A group of legislators led by Rep. Cori Bush, D-Mo., has introduced a resolution in the U.S. House of Representatives in support of reparations. The resolution, which includes a $14 trillion price tag, is the latest in growing efforts across the country to implement reparations programs for Black Americans as a way to redress the enduring legacy of slavery and racism in this country.

Rep. Bush discussed the latest push in favor or reparations in a press conference last Wednesday. Joined by fellow member of Congress Jamaal Bowman (D-NY), Barbara Lee (D-TX) and Rashida Tlaib (D-MI), Bush discussed the resolution, which would support existing and future legislative efforts towards reparations at the federal, state and local levels. “Black people in our country cannot wait any longer for our government to begin addressing each and every one of the extraordinary bits of harm it has caused since its founding,” Bush told reporters. She added that these injustices against Black Americans persist “each and every day all across our communities all across this country.”

According to NPR, Bush’s new legislation calls for a total of $14 trillion in reparations to Black Americans. That price tag for the Reparations Now Resolution is consistent with an estimate by Duke economist William Darity, Jr. concerning the total amount needed to address the ongoing impact of slavery and its aftermath. The proposal by Bush is the boldest reparations proposal yet to emerge at the federal level. It is a complement to H.R. 40, the bill that has been proposed every year since 1989 in order to compel the federal government to study the idea of reparations for slavery and to propose potential methods of compensation. Though H.R. 40 has never received a formal vote by Congress, the bill and the general movement towards reparations have gained prominence over the past several years and saw significant interest during the period of racial reckoning in 2020.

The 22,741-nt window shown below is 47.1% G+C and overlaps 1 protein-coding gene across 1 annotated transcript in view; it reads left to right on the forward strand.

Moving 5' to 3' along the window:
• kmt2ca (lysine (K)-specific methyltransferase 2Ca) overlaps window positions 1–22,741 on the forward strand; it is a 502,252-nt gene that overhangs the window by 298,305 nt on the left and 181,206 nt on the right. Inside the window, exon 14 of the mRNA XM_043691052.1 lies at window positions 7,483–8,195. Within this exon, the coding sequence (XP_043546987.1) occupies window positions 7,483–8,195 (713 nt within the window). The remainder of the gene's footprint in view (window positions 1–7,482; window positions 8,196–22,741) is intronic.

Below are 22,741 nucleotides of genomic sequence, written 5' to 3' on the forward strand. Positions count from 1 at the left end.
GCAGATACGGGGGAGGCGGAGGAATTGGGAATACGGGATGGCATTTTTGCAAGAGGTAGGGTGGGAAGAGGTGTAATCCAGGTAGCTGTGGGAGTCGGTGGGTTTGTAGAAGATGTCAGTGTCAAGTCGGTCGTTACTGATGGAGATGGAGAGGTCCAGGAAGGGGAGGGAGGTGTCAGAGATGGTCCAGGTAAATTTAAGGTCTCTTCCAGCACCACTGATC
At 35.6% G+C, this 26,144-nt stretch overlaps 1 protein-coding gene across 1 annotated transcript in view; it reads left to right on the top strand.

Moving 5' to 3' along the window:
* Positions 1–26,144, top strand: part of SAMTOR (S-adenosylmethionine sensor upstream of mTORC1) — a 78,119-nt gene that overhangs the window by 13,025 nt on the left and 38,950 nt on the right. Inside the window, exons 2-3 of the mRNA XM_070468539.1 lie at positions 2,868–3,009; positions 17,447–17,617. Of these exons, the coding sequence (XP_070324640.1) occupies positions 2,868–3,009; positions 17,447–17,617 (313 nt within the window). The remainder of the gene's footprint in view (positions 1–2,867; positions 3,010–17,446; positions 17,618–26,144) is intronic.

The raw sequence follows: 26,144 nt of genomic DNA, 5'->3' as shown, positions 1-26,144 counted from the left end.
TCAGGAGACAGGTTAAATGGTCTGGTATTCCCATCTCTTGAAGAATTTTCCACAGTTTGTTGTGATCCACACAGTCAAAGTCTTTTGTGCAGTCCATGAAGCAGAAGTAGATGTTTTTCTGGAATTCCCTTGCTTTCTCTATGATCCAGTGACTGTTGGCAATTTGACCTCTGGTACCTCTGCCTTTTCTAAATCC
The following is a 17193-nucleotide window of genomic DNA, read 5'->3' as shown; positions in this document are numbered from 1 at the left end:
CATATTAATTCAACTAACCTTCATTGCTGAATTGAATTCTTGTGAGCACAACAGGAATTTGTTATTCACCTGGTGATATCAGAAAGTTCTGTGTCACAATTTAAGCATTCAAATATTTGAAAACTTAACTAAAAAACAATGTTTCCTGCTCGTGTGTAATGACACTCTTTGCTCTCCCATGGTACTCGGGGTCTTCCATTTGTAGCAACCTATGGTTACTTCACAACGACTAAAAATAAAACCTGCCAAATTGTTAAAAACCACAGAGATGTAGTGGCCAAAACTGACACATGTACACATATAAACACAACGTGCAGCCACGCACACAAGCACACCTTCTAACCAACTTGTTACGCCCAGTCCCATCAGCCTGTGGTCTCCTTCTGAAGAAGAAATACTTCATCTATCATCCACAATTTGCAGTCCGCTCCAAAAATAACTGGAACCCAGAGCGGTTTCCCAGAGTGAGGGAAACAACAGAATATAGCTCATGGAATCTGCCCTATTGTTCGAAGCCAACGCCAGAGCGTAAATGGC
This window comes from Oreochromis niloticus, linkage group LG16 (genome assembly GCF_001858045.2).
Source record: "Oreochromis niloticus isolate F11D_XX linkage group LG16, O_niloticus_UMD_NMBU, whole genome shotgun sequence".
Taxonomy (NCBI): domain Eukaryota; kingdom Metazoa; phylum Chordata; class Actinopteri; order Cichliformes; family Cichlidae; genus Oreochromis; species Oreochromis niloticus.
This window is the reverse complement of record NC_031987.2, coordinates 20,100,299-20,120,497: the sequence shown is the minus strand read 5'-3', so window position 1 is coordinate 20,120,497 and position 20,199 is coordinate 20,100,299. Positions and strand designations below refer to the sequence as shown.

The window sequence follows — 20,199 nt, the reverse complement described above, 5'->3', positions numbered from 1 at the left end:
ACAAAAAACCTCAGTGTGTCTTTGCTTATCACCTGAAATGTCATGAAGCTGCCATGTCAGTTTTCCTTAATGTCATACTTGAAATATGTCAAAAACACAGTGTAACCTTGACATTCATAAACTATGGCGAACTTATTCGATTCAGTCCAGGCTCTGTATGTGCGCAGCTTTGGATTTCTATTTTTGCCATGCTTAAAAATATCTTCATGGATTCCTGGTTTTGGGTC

In addition to the federal proposals for reparations, various local and state-level initiatives are currently undergoing to make up for slavery and racism. St. Louis became the latest major city to explore reparations when it convened its Commission on Reparations last month. Earlier this month, Washington state signed into law a program to provide financial compensation for victims of “redlining” housing discrimination. The California Reparations Task Force created in 2020 has formally endorsed a slew of major proposals to redress the impact of slavery, mass incarceration, and other forms of anti-Black systemic racism in the state. These include tens of thousands of dollars in cash payments to Black Californians as well as a host of other reforms; the state legislature could soon begin voting on these measures which could constitute the largest reparations program in the country so far.

Bush’s $14 trillion Reparations Now bill is unlikely to pass in the currently divided Congress. Yet, her bold statement represents the massive effects of racism and the radical steps necessary to address it in this country.